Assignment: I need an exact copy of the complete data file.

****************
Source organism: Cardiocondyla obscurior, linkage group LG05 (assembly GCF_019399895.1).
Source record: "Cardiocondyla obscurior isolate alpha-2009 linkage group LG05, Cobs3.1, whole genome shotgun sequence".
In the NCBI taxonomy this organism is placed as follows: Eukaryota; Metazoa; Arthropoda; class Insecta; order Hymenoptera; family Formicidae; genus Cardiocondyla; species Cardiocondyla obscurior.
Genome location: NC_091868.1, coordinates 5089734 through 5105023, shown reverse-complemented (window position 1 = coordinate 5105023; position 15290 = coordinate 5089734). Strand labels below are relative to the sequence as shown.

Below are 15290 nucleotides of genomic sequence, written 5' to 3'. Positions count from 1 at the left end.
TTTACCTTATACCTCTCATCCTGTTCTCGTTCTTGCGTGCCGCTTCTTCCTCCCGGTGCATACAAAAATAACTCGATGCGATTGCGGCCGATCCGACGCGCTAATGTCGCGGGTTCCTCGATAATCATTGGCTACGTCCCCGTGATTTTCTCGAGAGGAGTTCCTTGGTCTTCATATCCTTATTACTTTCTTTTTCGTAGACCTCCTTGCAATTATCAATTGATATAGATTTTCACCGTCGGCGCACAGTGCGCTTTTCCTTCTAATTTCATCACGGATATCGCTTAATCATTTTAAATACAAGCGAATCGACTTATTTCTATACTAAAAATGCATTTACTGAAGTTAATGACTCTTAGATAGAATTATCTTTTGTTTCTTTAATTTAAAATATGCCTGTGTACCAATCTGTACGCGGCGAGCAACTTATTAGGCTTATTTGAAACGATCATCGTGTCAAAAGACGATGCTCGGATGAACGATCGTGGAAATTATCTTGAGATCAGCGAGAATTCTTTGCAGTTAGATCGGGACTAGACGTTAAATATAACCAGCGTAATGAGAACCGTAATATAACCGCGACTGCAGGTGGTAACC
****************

Source organism: Cardiocondyla obscurior, linkage group LG05 (assembly GCF_019399895.1).
Source record: "Cardiocondyla obscurior isolate alpha-2009 linkage group LG05, Cobs3.1, whole genome shotgun sequence".
In the NCBI taxonomy this organism is placed as follows: Eukaryota; Metazoa; Arthropoda; class Insecta; order Hymenoptera; family Formicidae; genus Cardiocondyla; species Cardiocondyla obscurior.
Genome location: NC_091868.1, coordinates 5089734 through 5105023, shown reverse-complemented (window position 1 = coordinate 5105023; position 15290 = coordinate 5089734). Strand labels below are relative to the sequence as shown.

Below are 15290 nucleotides of genomic sequence, written 5' to 3'. Positions count from 1 at the left end.
TTTACCTTATACCTCTCATCCTGTTCTCGTTCTTGCGTGCCGCTTCTTCCTCCCGGTGCATACAAAAATAACTCGATGCGATTGCGGCCGATCCGACGCGCTAATGTCGCGGGTTCCTCGATAATCATTGGCTACGTCCCCGTGATTTTCTCGAGAGGAGTTCCTTGGTCTTCATATCCTTATTACTTTCTTTTTCGTAGACCTCCTTGCAATTATCAATTGATATAGATTTTCACCGTCGGCGCACAGTGCGCTTTTCCTTCTAATTTCATCACGGATATCGCTTAATCATTTTAAATACAAGCGAATCGACTTATTTCTATACTAAAAATGCATTTACTGAAGTTAATGACTCTTAGATAGAATTATCTTTTGTTTCTTTAATTTAAAATATGCCTGTGTACCAATCTGTACGCGGCGAGCAACTTATTAGGCTTATTTGAAACGATCATCGTGTCAAAAGACGATGCTCGGATGAACGATCGTGGAAATTATCTTGAGATCAGCGAGAATTCTTTGCAGTTAGATCGGGACTAGACGTTAAATATAACCAGCGTAATGAGAACCGTAATATAACCGCGACTGCAGGTGGTAACC